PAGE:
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FCA investigates advisers over outsourcing pension transfer advice

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The FCA has referred several advice firms and individuals to its enforcement division for outsourcing pension transfer advice to unauthorised firms.

The regulator warns advisers who outsource activities to unauthorised firms face a “significant risk” to their business model and their professional indemnity insurance may be affected.

The regulator says it has found firms delegating the “entire regulated activity of providing advice to an unregulated third party”.

As a result consumers have been recommended to transfer their personal pensions into high-risk Sipp assets “that may have been unsuitable”.

This activity was operated by firms acting as the regulated entity, however the authorised advisers did not personally contact clients or review the recommendations made.

The number and identity of the firms referred has not not been revealed.

The regulator says: “Firms need to be aware that, while it is attractive to develop new business models, improper delegation of authorised activities may carry significant risks of poor consumer outcomes.

“Delegating regulated advice to an unauthorised party will not mean that the firm can avoid liability or regulatory action for unsuitable advice. If approached in regard to this type of activity, we urge authorised firms to consider the significant implications that entering into this type of arrangement could have on their professional reputation and future livelihood.

“If you are approached and you take on business in this way, it may create a significant risk to your business model and may affect your professional indemnity insurance.”

The FCA says firms should alert it if they are approached by organisations about setting up these kinds of delegation arrangements.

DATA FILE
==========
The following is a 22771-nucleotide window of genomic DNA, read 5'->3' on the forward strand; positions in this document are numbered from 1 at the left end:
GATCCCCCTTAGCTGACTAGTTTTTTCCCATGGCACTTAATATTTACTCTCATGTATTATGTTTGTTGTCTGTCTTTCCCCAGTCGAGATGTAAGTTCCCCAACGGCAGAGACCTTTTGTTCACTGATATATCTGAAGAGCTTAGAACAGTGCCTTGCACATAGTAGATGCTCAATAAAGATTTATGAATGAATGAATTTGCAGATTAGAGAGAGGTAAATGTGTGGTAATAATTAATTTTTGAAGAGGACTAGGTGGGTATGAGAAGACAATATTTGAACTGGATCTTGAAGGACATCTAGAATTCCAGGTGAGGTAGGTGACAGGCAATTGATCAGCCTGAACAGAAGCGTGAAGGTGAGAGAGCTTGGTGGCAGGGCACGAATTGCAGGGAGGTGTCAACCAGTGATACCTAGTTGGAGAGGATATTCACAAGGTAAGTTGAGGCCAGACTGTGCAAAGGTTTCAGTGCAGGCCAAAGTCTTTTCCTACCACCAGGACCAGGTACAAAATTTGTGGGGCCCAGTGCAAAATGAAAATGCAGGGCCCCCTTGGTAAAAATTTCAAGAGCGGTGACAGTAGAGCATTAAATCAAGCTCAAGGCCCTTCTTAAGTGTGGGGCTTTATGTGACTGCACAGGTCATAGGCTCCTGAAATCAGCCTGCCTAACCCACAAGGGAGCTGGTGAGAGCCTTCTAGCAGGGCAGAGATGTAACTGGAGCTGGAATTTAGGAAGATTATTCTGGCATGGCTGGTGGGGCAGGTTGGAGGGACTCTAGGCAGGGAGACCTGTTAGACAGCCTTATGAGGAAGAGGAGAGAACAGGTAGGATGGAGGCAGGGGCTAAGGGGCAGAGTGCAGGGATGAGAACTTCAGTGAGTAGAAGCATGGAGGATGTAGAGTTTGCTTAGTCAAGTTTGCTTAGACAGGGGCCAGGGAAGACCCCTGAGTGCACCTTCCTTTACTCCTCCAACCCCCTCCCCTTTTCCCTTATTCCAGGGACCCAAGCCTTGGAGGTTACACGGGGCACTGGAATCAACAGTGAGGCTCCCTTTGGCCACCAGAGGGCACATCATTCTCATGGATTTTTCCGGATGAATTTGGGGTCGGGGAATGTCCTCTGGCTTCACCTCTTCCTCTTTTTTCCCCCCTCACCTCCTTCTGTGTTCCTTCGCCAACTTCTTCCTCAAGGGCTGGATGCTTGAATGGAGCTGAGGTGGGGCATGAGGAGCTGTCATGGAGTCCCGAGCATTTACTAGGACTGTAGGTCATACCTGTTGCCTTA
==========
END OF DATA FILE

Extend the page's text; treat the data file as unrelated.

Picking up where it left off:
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Comments

There are 6 comments at the moment, we would love to hear your opinion too.

  1. The FCA needs to investigate outsourcing in general.

    1. How can the adviser form charge for funds under management if they outsource, when they don’t manage?
    2. How ethical is getting a kick back from the DFM – who in effect just has to put up his price to cover?

    I am aware that some advisers claim they take an overview of outsourced funds – is this just a matter of too many cooks?

    The whole thing has a whiff about it that needs sorting.

  2. I must be really stupid, (please no comments)! I thought to be able to provide advice you had to be regulated, anything unauthorised is clearly not regulated advice, (even if it’s outsourced), so how can a transfer proceed?

  3. I thought that it is a criminal offence under FSMA 2000 to provide investment advice if not FCA authorised or exempt?

  4. If there is financial gain in the referral then questions quite rightly need to be asked. Why would anyone refer a client to an unauthorised ‘investment’ firm and risk the client’s savings and their own reputation?

    Enough already (sorry for sounding American there)! Strikes me there is far too much nonsense going on. If the products are that good, go get them regulated and if that takes too long then it’s for a very good reason! I’ve been in this sector for 30 plus years now and the wheels are still the same shape and performing the same core functions as ever they were and with principally the same outcomes!

    If it sounds too good to be true then it probably is!

  5. Compliance Thought 30th November 2015 at 2:35 pm

    Another lot of compensation to be dumped on the FSCS then when the authorised advisers cant meet the claims.

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